The Garmin G5000-based Vision avionics suite is a vast improvement for the Learjet line and makes the front office of the Learjet 75 look more modern and much less cluttered than the previous models.
Three 14-inch WXGA high-resolution displays populate the panel, supported by two GTC 570 touchscreen controllers below on a tilt at the top of the between-seats console. Above the displays are three panels, the flight guidance panel in the center for autopilot and navigation and two identical panels in front of each pilot for baro setting, PFD settings, range, and buttons for flight planning and procedures selection.
The touchscreen controllers are infrared technology, which means that they can be actuated with ordinary gloves, a pencil eraser, or finger.
The center display has an always-on section for engine instruments, fuel readouts, gear/flaps/spoiler indicators, trims, and CAS messages. The rest of the screen can be a single pane, for example, a moving-map, or split into two panes, with a moving-map on one side and systems synoptics, charts, etc., on the other side. Each pilot can control the center MFD by taking over priority. On the two PFDs, Garmin’s Synthetic Vision Technology is standard.
WAAS-LPV is standard as is ADS-B Out. Performance planning and management enables full takeoff and landing data (TOLD) calculations. Also new is weather information, with graphical worldwide weather delivered via Garmin GSR-56 Iridium satcom and U.S. weather information from SiriusXM Weather. The GSR-56 can also be used for inflight text messaging. Controller-pilot datalink communications for the European ATN-B1 (formerly Link 2000+) requirement is optional.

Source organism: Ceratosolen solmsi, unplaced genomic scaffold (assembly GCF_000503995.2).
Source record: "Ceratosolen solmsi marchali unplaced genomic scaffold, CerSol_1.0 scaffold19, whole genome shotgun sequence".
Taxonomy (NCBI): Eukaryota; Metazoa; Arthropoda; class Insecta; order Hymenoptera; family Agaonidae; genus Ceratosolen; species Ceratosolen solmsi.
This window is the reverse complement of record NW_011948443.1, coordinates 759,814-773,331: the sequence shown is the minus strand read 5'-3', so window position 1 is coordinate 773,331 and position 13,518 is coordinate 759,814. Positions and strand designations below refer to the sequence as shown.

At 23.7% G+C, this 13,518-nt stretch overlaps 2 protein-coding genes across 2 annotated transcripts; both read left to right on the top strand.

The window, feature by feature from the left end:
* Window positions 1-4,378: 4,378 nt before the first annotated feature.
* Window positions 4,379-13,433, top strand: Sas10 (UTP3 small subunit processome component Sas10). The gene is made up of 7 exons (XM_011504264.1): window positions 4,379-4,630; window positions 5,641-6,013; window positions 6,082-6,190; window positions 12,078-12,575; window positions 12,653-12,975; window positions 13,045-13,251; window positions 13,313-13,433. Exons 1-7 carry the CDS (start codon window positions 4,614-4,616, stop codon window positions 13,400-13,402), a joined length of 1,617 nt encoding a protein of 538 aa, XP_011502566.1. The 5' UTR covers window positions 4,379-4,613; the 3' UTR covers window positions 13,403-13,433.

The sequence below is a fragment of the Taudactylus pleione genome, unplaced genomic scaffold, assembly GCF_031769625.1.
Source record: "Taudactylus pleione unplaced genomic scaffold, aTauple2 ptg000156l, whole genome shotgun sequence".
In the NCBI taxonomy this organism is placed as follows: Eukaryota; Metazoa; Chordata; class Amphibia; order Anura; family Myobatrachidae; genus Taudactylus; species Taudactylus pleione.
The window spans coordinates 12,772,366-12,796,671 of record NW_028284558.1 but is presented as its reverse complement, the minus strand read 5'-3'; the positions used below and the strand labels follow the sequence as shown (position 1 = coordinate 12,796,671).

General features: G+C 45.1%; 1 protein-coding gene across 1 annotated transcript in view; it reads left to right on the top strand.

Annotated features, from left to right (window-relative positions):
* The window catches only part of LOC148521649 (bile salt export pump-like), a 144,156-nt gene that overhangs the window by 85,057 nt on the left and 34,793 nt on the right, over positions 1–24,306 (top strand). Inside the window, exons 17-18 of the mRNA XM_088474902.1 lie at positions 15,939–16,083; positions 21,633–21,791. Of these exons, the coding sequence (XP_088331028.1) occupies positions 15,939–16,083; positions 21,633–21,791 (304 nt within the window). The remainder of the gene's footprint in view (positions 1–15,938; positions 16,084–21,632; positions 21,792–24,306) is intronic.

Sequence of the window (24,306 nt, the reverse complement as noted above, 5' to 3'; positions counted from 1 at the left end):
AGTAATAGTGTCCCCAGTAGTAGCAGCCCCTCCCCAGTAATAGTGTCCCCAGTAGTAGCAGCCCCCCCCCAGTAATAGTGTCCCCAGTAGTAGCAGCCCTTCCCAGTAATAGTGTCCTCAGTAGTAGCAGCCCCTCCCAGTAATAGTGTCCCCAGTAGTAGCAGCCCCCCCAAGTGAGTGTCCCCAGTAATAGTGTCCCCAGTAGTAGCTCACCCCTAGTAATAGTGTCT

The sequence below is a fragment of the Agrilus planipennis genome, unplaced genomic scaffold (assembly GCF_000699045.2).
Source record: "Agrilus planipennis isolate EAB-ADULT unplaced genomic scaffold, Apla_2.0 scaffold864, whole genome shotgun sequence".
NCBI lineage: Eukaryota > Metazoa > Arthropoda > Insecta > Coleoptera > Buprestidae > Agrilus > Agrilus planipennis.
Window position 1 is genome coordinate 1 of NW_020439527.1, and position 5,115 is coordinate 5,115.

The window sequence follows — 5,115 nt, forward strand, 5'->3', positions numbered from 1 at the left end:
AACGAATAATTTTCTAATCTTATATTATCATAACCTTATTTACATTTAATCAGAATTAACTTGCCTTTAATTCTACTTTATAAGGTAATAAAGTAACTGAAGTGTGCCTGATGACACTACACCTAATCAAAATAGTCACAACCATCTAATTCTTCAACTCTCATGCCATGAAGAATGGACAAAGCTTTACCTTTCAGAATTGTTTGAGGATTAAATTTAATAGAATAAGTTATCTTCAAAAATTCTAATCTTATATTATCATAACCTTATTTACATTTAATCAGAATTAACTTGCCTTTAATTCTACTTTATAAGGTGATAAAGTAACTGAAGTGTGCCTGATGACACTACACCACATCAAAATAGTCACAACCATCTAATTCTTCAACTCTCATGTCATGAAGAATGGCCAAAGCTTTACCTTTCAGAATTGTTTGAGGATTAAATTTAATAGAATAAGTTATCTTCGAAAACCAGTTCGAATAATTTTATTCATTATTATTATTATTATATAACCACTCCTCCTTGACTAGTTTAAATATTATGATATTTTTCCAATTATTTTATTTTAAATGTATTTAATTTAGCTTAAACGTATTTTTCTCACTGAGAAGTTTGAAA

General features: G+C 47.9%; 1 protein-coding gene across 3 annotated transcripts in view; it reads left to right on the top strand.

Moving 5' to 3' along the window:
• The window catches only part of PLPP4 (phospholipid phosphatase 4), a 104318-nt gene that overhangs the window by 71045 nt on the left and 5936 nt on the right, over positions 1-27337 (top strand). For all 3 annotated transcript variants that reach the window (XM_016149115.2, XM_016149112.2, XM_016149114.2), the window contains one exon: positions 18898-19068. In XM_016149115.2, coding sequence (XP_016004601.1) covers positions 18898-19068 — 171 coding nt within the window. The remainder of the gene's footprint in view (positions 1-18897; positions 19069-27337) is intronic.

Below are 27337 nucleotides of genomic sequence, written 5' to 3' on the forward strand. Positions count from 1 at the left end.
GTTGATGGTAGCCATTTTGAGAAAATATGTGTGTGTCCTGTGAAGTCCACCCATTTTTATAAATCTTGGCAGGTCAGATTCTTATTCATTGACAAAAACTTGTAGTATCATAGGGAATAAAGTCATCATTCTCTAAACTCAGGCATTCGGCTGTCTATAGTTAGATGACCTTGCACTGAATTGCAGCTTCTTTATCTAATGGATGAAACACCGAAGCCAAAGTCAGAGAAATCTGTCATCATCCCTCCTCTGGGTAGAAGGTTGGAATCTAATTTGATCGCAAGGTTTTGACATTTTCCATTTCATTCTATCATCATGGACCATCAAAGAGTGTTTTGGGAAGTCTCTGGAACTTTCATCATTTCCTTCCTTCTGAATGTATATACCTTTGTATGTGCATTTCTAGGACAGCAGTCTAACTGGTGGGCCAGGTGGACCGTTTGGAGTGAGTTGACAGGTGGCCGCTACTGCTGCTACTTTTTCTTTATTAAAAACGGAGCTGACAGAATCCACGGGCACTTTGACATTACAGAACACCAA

An upcoming update to the G5000 software in the second half of 2019 will make possible an optional FANS 1/A+ upgrade as well as the Flight Stream 510 wireless gateway for Connext services (also optional). The upgrade will also include smart airspace decluttering, visual approaches, and a flight path angle reference cue. This upgrade will be available for in-service Learjet 70/75s.
Learjet 75 Flying
It was a perfect Wichita day in early November when I joined Bombardier senior production flight test pilot Ken Wise for a flight in the Learjet 75. The winds were gusting from 17 to 22 knots from the northwest, not unusual for Wichita.
With three occupants—myself, Wise, and production flight test pilot Nick Weyers—and 4,000 pounds of fuel, the Learjet weighed 18,236 pounds. Maximum ramp weight is 21,750 and mtow is 21,500. The G5000-calculated takeoff speeds were V1: 109; Vr: 113; and V2: 123 knots.